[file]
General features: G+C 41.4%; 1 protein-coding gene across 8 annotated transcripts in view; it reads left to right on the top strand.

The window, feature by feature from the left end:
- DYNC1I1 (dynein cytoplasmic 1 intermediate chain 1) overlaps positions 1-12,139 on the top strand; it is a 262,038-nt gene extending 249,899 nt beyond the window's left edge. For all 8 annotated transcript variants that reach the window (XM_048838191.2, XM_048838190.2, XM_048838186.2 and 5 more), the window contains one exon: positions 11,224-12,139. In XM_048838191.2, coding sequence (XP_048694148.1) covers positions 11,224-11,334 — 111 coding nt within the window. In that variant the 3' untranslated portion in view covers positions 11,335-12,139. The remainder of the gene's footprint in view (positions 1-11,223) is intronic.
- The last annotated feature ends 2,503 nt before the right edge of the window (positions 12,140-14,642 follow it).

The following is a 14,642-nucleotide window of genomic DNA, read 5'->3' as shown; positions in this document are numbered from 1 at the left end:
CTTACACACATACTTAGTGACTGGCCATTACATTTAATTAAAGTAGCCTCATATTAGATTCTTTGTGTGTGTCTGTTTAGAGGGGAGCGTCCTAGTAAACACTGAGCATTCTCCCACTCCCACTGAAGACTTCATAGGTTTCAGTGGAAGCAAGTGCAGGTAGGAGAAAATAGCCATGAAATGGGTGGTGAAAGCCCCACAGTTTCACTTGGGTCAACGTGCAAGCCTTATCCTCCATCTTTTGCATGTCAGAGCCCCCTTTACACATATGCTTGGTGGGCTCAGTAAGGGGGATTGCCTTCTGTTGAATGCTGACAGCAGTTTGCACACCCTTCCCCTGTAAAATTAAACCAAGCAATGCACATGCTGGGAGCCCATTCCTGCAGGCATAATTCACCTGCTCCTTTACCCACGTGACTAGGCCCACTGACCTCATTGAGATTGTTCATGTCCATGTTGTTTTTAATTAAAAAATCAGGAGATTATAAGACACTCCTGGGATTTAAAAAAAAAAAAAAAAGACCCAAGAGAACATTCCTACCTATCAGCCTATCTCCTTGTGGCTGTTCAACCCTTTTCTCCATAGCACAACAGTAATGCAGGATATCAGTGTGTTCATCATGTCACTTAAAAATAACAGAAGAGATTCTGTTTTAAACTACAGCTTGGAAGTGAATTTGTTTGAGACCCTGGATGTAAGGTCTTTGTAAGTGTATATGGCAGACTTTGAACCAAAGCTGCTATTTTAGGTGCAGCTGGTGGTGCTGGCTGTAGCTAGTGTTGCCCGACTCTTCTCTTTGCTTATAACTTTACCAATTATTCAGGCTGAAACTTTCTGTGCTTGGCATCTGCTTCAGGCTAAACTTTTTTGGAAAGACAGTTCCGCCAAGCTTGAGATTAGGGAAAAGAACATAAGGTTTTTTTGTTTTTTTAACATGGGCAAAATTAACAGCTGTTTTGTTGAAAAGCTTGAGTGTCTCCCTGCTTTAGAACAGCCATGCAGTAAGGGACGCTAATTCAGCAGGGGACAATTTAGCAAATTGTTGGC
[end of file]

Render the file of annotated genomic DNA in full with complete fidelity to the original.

General features: G+C 41.4%; 1 protein-coding gene across 8 annotated transcripts in view; it reads left to right on the top strand.

The window, feature by feature from the left end:
- DYNC1I1 (dynein cytoplasmic 1 intermediate chain 1) overlaps positions 1-12,139 on the top strand; it is a 262,038-nt gene extending 249,899 nt beyond the window's left edge. For all 8 annotated transcript variants that reach the window (XM_048838191.2, XM_048838190.2, XM_048838186.2 and 5 more), the window contains one exon: positions 11,224-12,139. In XM_048838191.2, coding sequence (XP_048694148.1) covers positions 11,224-11,334 — 111 coding nt within the window. In that variant the 3' untranslated portion in view covers positions 11,335-12,139. The remainder of the gene's footprint in view (positions 1-11,223) is intronic.
- The last annotated feature ends 2,503 nt before the right edge of the window (positions 12,140-14,642 follow it).

The following is a 14,642-nucleotide window of genomic DNA, read 5'->3' as shown; positions in this document are numbered from 1 at the left end:
CTTACACACATACTTAGTGACTGGCCATTACATTTAATTAAAGTAGCCTCATATTAGATTCTTTGTGTGTGTCTGTTTAGAGGGGAGCGTCCTAGTAAACACTGAGCATTCTCCCACTCCCACTGAAGACTTCATAGGTTTCAGTGGAAGCAAGTGCAGGTAGGAGAAAATAGCCATGAAATGGGTGGTGAAAGCCCCACAGTTTCACTTGGGTCAACGTGCAAGCCTTATCCTCCATCTTTTGCATGTCAGAGCCCCCTTTACACATATGCTTGGTGGGCTCAGTAAGGGGGATTGCCTTCTGTTGAATGCTGACAGCAGTTTGCACACCCTTCCCCTGTAAAATTAAACCAAGCAATGCACATGCTGGGAGCCCATTCCTGCAGGCATAATTCACCTGCTCCTTTACCCACGTGACTAGGCCCACTGACCTCATTGAGATTGTTCATGTCCATGTTGTTTTTAATTAAAAAATCAGGAGATTATAAGACACTCCTGGGATTTAAAAAAAAAAAAAAAAGACCCAAGAGAACATTCCTACCTATCAGCCTATCTCCTTGTGGCTGTTCAACCCTTTTCTCCATAGCACAACAGTAATGCAGGATATCAGTGTGTTCATCATGTCACTTAAAAATAACAGAAGAGATTCTGTTTTAAACTACAGCTTGGAAGTGAATTTGTTTGAGACCCTGGATGTAAGGTCTTTGTAAGTGTATATGGCAGACTTTGAACCAAAGCTGCTATTTTAGGTGCAGCTGGTGGTGCTGGCTGTAGCTAGTGTTGCCCGACTCTTCTCTTTGCTTATAACTTTACCAATTATTCAGGCTGAAACTTTCTGTGCTTGGCATCTGCTTCAGGCTAAACTTTTTTGGAAAGACAGTTCCGCCAAGCTTGAGATTAGGGAAAAGAACATAAGGTTTTTTTGTTTTTTTAACATGGGCAAAATTAACAGCTGTTTTGTTGAAAAGCTTGAGTGTCTCCCTGCTTTAGAACAGCCATGCAGTAAGGGACGCTAATTCAGCAGGGGACAATTTAGCAAATTGTTGGC